In the Matter of L. M., a Person Alleged to have Mental Illness.
L. M., Appellant. 299 Or.App. 710 STATE OF OREGON, Respondent,
Submitted November 29, 2018
County Circuit Court 17CC04823; Janet A. Klapstein, Judge pro
R. DeBin and Multnomah Defenders, Inc., fled the brief for
F. Rosenblum, Attorney General, Benjamin Gutman, Solicitor
General, and Robert M. Wilsey, Assistant Attorney General,
fled the brief for respondent.
Hadlock, Presiding Judge, and DeHoog, Judge, and Aoyagi,
Summary: Appellant in this civil commitment case appeals an
order continuing his commitment to the Oregon Health
Authority for an additional period not to exceed 180 days. On
appeal, appellant asserts that the trial court erred in
determining that he was unable to provide for his basic needs
because he had a history of resisting medical treatment.
Held: The record was insufficient to support a
finding that appellant's mental disorder left him unable
to provide for his basic needs.
Or.App. 711] HADLOCK, P. J.
was committed to the Oregon Health Authority because of
mental illness in 2017 and, in the proceeding that is the
subject of this appeal, was committed in early 2018 for an
additional period of up to 180 days. The trial court based
that commitment exclusively on the basis that appellant
continued to be mentally ill because his mental disorder left
him unable to provide for his basic needs. On appeal from the
order of continued commitment, appellant argues that the
record does not support the trial court's basic-needs
determination. We agree and, accordingly, reverse.
describe the facts in the light most favorable to the trial
court's order. State v. M. G., 296 Or.App. 714,
715, 440 P.3d 123 (2019). At the time of the January 2018
continued-commitment hearing, appellant was housed at the
Oregon State Hospital. He was 21 years old and would turn 22
in March. Appellant's treating psychiatrist testified
that information from appellant's family indicated that
appellant had "probably been psychotic and ill since the
age of 18." Before his initial commitment in 2017,
appellant lived with his family. He often wandered away from
home, sometimes returning only partly dressed. At least once,
his family members found him lying on a sidewalk near busy
streets. He drank "household cleaner, such as
Pine-Sol," and had other disorganized behaviors.
Appellant's family members attempted "numerous
times" to get him help, including by taking him to
appointments, the nature of which is not described in the
record. Appellant once jumped from a moving car to avoid
going to an appointment. He also jumped from second-floor
balconies and ran to avoid appointments. In the past,
appellant has become "very psychotic" when not
medicated, has [299 Or.App. 712] had "multiple run-ins
with the law," and has pushed family members and
destroyed property. Appellant was unkempt and, in the six
months before his initial hospitalization, he lost 30 pounds.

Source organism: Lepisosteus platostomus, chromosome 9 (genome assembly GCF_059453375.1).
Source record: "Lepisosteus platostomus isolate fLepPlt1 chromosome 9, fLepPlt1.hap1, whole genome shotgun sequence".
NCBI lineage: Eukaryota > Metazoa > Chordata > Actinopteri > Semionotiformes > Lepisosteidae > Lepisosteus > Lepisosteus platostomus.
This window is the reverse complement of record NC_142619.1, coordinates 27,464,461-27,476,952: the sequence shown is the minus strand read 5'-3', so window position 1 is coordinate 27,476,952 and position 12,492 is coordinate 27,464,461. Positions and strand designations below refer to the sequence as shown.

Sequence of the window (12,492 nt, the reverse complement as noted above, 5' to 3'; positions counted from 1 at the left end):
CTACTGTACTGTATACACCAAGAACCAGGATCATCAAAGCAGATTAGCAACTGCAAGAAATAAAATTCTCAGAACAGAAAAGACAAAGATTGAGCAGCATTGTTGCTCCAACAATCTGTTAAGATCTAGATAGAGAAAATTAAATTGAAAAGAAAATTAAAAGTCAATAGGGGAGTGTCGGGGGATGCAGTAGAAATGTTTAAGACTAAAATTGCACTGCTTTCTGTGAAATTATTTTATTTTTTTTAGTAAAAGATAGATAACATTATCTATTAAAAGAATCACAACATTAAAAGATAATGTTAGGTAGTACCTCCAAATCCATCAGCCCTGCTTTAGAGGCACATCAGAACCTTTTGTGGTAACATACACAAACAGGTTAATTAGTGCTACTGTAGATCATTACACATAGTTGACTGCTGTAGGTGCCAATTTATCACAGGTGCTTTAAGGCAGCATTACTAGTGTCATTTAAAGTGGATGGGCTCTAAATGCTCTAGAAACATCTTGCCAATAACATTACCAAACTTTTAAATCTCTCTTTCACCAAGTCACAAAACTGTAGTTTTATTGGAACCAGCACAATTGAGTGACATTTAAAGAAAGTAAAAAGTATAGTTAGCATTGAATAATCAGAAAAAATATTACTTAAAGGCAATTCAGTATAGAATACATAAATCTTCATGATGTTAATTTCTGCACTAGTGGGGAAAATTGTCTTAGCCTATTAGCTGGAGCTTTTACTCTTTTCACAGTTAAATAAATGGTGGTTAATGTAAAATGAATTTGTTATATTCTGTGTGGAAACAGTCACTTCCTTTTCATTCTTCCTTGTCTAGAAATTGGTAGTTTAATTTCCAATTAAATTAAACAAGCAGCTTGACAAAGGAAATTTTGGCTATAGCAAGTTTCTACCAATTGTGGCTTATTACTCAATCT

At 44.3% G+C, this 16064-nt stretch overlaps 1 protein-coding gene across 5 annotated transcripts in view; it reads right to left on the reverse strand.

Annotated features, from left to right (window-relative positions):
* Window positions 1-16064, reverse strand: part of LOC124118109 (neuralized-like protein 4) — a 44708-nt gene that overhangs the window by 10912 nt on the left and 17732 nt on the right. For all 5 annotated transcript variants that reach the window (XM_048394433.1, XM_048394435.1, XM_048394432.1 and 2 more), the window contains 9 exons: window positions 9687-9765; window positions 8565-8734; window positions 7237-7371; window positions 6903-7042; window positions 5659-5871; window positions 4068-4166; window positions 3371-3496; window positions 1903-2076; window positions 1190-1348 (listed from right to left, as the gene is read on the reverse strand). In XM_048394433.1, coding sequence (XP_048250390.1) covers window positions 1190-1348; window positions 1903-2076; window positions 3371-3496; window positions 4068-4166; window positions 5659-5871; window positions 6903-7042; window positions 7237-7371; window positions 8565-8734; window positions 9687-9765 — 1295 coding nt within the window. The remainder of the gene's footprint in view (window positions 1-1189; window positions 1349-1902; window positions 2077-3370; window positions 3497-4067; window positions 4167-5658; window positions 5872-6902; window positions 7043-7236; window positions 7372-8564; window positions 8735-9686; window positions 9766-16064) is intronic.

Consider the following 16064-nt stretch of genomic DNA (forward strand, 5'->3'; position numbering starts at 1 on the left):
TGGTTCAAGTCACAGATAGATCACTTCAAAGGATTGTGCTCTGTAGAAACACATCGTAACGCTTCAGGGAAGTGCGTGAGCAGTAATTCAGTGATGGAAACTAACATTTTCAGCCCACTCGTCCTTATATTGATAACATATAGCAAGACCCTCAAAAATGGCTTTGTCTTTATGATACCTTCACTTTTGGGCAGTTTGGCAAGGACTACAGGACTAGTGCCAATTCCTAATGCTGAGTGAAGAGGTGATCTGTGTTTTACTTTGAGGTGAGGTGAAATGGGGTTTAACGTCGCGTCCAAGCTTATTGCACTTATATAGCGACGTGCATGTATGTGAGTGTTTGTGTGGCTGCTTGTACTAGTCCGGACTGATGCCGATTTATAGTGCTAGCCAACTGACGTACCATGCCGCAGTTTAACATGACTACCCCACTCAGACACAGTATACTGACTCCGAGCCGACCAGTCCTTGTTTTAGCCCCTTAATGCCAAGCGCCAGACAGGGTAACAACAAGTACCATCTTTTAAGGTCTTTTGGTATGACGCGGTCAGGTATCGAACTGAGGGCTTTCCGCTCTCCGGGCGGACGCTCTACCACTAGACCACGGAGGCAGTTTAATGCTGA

However, the record does not reflect whether that weight loss
created any medical concerns.
summer of 2017, appellant "sustained a laceration to his
hand and to his arm," and his family found him
"with pools of blood." Appellant would not go with
his family to the hospital, so they called 9-1-1 and had him
taken in for treatment, which included staples. When it was
time for the staples to be removed, it took three family
members to get him to the hospital to have that done. While
there, family members were able to have appellant
psychiatrically admitted, and he was hospitalized for about
two weeks. Appellant was given medications and sent home, but
he disappeared two days later. Appellant returned home within
a few days, "but he was only wearing paper bottom
scrubs" and "had EKG stickers all over his chest
and he had an IV-line in his arm." Appellant's
initial commitment followed.
hospitalized on that commitment order, appellant needed
round-the-clock supervision for such things as administration
of medications and attending to his hygiene and grooming,
despite being on a medication regime. He needed constant
reminders to change clothing and do laundry and was oblivious
when he spilled liquids on himself. He often threw out the
food he was given and then rummaged through trash for scraps.
However, although appellant has some nonpsychiatric medical
conditions, none of them pose a risk to his personal safety
or his life, and he is "very healthy."
psychiatrist does not believe that appellant will continue
taking medications if he is released into an unsupervised
setting. Without medications, appellant would
"decompensate further" and his symptoms "would
become much worse." In the psychiatrist's view,
appellant would not be able to "take care of his basic
needs" and "could possibly become physically
aggressive." The psychiatrist does not believe that
appellant is ready to leave the hospital. Appellant's
family is "incredibly supportive," but he can no
longer live with his mother because, when he did, "there
was [299 Or.App. 713] a lot of property destruction at the
apartment," and she was evicted.
trial court announced its ruling at the end of the hearing,
explaining the specific reasons that it found appellant
unable to provide for his basic needs. First, the court noted
that it was not basing its ruling on the evidence regarding
appellant's eating and hygiene behaviors. Rather, the
court's ruling was essentially based on appellant's
history of being "actively resistant to seeking medical
"So were he to be harmed, hit by a car, injured, he not
only would not know how to seek medical attention, but would
be actively resistant to medical attention, and I agree that
he has a history of refusing hospitalization on a number of
occasion[s], even to the extent that he's jumping off
balconies, out of moving cars. I ...